# A to Z of Excel Functions: The INDIRECT Function

22 February 2020

*Welcome back to our regular A to Z of Excel Functions blog. Today we look at the INDIRECT function. *

**The INDIRECT function**

Excel’s **INDIRECT** function allows the creation of a formula by referring to the contents of a cell, rather than the cell reference itself.

The **INDIRECT(ref_text,[a1])** function syntax has two arguments:

**ref_text:**this is a required reference to a cell that contains an**A1**-style reference, an R1C1-style reference, a name defined as a reference or a reference to a cell as a text string. If**ref_text**is not a valid cell reference,**INDIRECT**returns the*#REF!*error value. If**ref_text**refers to another workbook (an external reference), the other workbook must be open. If the source workbook is not open,**INDIRECT**again returns the*#REF!*error value.**[a1]**This is optional (hence the square brackets) and represents a logical value that specifies what type of reference is contained in the cell**ref_text**. If**a1**is TRUE or omitted,**ref_text**is interpreted as an**A1**-style reference. If**a1**is FALSE,**ref_text**is interpreted as an R1C1-style reference. Most modellers seldom consider this alternative referencing approach, which is not without its merits*(see below)*.

Essentially, **INDIRECT** works as follows:

In the above example, the formula in cell **H18** (the yellow cell) is

**=INDIRECT(H11)**.

With only one argument in this function, **INDIRECT** assumes the **A1**-cell notation (*e.g.* the cell in the third row fourth column is cell **D3**). Note that the value in cell **H11** is **H13**, this formula returns the value / contents of cell **H13**, *i.e.* 187.

This idea can be extended: the value indirectly referred to does not need to be in the same worksheet (or even workbook) as follows:

The formula in the yellow-coloured cell (**H17**) uses concatenation:

**=INDIRECT("'"&H11&"'!"&H12)**.

This formula is difficult to read. Let’s make it clearer. **H11** in my example is **Sum_First_Ten_Rows_BA**, which is the name of another worksheet in the workbook and **F29** is the cell to be linked to. In other words, this formula becomes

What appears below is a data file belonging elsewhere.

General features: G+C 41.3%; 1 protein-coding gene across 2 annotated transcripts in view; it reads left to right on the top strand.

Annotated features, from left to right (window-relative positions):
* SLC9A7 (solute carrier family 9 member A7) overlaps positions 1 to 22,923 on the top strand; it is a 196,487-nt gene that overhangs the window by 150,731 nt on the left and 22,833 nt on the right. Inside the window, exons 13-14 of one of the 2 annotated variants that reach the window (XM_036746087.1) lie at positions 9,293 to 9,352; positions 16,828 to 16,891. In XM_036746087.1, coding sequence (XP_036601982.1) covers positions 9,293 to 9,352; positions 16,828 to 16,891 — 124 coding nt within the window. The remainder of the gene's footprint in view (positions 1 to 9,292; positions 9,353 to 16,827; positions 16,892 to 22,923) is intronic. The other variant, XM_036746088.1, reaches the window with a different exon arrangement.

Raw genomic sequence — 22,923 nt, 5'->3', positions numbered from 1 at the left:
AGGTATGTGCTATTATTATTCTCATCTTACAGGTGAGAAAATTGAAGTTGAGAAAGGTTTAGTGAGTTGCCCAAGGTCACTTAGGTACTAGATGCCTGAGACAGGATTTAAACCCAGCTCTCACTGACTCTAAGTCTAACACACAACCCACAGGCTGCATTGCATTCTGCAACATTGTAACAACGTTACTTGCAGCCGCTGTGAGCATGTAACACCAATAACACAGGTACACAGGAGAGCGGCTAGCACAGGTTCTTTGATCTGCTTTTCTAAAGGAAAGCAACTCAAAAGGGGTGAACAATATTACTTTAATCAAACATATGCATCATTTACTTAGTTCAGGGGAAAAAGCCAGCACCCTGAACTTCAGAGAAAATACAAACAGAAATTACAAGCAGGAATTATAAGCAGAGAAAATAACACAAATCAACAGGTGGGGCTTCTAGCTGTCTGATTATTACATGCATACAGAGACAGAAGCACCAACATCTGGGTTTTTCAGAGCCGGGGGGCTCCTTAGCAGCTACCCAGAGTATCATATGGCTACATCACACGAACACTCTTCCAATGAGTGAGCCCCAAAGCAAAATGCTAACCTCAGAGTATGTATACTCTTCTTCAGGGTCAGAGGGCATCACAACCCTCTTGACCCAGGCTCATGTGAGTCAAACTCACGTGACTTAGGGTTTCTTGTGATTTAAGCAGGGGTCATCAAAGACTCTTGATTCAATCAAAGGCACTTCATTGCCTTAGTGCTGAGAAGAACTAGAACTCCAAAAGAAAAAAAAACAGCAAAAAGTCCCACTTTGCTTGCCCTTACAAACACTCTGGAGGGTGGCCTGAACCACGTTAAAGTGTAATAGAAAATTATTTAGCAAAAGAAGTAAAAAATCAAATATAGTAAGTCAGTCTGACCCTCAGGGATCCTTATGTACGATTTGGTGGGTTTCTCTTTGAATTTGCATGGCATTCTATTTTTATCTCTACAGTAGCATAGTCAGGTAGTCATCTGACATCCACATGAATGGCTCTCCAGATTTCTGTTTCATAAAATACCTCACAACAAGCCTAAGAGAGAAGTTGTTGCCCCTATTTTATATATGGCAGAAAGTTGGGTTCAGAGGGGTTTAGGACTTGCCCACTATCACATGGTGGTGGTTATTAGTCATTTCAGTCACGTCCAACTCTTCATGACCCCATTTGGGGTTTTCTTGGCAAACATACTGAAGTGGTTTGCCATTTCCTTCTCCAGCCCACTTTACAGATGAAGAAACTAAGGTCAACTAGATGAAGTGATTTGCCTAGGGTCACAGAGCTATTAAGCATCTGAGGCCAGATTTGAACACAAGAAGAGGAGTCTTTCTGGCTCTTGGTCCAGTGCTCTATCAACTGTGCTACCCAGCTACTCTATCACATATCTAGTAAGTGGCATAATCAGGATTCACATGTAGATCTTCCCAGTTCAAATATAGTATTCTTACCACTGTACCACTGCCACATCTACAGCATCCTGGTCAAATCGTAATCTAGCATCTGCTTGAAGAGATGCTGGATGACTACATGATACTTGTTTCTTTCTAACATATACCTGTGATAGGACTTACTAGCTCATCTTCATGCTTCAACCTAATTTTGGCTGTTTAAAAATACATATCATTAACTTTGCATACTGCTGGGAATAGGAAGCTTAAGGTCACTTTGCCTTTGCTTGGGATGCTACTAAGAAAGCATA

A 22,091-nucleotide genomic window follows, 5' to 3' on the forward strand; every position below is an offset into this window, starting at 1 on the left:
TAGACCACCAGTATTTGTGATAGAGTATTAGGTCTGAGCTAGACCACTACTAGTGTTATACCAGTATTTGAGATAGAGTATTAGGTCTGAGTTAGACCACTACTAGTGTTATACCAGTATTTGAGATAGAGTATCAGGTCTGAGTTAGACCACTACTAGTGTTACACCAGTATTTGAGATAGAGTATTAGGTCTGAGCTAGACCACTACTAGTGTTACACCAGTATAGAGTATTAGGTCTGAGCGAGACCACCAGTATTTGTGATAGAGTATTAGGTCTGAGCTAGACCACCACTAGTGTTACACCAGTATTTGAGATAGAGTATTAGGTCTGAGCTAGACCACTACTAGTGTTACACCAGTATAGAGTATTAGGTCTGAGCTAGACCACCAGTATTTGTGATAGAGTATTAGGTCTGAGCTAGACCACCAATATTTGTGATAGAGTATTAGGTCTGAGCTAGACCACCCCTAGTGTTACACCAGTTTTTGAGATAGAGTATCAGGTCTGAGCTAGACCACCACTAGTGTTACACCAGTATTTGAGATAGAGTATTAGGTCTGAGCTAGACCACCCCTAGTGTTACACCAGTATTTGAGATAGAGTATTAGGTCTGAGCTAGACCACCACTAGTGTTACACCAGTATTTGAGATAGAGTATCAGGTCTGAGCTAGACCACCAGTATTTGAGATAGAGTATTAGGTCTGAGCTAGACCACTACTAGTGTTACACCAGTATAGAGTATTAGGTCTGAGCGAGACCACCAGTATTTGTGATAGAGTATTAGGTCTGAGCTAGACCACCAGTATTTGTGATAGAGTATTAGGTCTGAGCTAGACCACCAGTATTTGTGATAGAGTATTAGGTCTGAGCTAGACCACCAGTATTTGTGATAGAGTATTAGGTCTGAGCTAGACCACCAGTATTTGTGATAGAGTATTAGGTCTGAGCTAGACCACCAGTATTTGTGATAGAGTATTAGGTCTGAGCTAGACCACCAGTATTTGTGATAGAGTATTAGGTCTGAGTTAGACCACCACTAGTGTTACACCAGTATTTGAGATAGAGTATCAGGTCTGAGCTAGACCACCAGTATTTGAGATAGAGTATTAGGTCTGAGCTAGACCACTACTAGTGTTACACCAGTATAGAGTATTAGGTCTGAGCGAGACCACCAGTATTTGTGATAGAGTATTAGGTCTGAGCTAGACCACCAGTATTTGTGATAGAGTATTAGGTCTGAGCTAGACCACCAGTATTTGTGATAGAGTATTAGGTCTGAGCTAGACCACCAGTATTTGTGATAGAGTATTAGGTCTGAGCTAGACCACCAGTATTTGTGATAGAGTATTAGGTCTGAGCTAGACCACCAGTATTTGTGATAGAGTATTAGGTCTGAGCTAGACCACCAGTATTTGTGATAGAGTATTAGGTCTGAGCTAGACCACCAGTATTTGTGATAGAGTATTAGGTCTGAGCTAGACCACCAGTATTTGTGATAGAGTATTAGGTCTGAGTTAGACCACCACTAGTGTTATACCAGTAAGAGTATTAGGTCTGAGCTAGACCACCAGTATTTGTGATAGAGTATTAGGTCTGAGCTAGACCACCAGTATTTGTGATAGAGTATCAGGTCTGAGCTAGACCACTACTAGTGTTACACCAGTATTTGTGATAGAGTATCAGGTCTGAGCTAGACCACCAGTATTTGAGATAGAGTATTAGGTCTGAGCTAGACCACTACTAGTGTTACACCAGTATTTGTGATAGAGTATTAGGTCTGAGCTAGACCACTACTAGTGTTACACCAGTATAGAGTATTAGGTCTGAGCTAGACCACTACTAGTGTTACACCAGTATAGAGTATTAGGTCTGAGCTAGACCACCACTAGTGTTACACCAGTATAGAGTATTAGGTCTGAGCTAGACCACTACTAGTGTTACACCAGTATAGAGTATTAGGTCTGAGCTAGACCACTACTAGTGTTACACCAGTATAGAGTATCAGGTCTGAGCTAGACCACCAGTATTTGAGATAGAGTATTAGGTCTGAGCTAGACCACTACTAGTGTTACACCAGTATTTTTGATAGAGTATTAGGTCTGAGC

**=’Sum_First_Ten_Rows_BA’!F29**,

which will make more sense to end users. The point is, however, the value in cell **H11** can be changed so that the formula suddenly links to a completely different worksheet.

Eagle-eyed readers may note that worksheet names without spaces do not need apostrophes. Whilst this is true, I include them here so that the formula will work in general.

*Advantages of INDIRECT*

**INDIRECT** has useful properties that may be exploited. For example, consider the following illustration:

Imagine you wanted to sum the first ten values in this list. The obvious formula to use would be

**=SUM(F11:F20)**.

However, what happens if someone inadvertently inserts or removes rows in this range? If a row were to be inserted the formula would automatically update to **=SUM(F11:F21)**, which most of the time would be what would be required. On occasion, though, it might be important that only the first ten values are still summed. **INDIRECT** can ensure this happen, *viz*.

**=SUM(INDIRECT("F11:F20"))**.

Note that when a reference is typed in like this it should be included in inverted commas as displayed. Using this formula will maintain the integrity of the referencing as required.

So far, all of my examples use the **A1**-style of cell referencing. However, using the R1C1 (row / column approach where the third row fourth column would be (3,4)) has benefits too. When this method is used, I often use **INDIRECT** in conjunction with the **ADDRESS** function.

The

**ADDRESS(row_number, column_number)**

function syntax has the following arguments:

**row_number**is a numeric value that specifies the row number to use in the cell reference**column_number**is also required and is a numeric value that specifies the column number to use in the cell reference.

Therefore **=ADDRESS(3,4)** is **$D$3**.

Just using **INDIRECT** in the example above, cell **H29** uses concatenation once more:

**=INDIRECT("R"&H11&"C"&H12,FALSE)**.